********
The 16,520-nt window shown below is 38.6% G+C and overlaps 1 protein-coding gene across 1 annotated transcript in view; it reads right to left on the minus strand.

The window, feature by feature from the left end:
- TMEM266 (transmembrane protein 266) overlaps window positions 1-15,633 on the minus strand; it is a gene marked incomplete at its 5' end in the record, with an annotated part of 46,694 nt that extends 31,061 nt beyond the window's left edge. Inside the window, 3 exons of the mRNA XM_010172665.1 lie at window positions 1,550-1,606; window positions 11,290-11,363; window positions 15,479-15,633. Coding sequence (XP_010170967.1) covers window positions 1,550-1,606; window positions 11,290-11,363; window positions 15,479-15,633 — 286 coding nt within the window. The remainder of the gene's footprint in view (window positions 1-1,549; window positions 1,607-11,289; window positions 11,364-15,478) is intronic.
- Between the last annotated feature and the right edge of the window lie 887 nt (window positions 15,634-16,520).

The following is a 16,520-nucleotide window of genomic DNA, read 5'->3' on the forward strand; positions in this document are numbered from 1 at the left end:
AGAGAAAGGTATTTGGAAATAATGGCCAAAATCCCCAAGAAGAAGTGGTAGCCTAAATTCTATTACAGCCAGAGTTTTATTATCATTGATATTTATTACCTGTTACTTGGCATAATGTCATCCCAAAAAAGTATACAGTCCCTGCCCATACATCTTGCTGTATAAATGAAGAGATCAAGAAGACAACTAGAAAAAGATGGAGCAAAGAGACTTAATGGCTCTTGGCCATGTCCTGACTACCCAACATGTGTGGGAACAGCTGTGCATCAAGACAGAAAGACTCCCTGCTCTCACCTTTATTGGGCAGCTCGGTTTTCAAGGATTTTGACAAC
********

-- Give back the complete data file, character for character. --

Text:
The 16,520-nt window shown below is 38.6% G+C and overlaps 1 protein-coding gene across 1 annotated transcript in view; it reads right to left on the minus strand.

The window, feature by feature from the left end:
- TMEM266 (transmembrane protein 266) overlaps window positions 1-15,633 on the minus strand; it is a gene marked incomplete at its 5' end in the record, with an annotated part of 46,694 nt that extends 31,061 nt beyond the window's left edge. Inside the window, 3 exons of the mRNA XM_010172665.1 lie at window positions 1,550-1,606; window positions 11,290-11,363; window positions 15,479-15,633. Coding sequence (XP_010170967.1) covers window positions 1,550-1,606; window positions 11,290-11,363; window positions 15,479-15,633 — 286 coding nt within the window. The remainder of the gene's footprint in view (window positions 1-1,549; window positions 1,607-11,289; window positions 11,364-15,478) is intronic.
- Between the last annotated feature and the right edge of the window lie 887 nt (window positions 15,634-16,520).

The following is a 16,520-nucleotide window of genomic DNA, read 5'->3' on the forward strand; positions in this document are numbered from 1 at the left end:
AGAGAAAGGTATTTGGAAATAATGGCCAAAATCCCCAAGAAGAAGTGGTAGCCTAAATTCTATTACAGCCAGAGTTTTATTATCATTGATATTTATTACCTGTTACTTGGCATAATGTCATCCCAAAAAAGTATACAGTCCCTGCCCATACATCTTGCTGTATAAATGAAGAGATCAAGAAGACAACTAGAAAAAGATGGAGCAAAGAGACTTAATGGCTCTTGGCCATGTCCTGACTACCCAACATGTGTGGGAACAGCTGTGCATCAAGACAGAAAGACTCCCTGCTCTCACCTTTATTGGGCAGCTCGGTTTTCAAGGATTTTGACAAC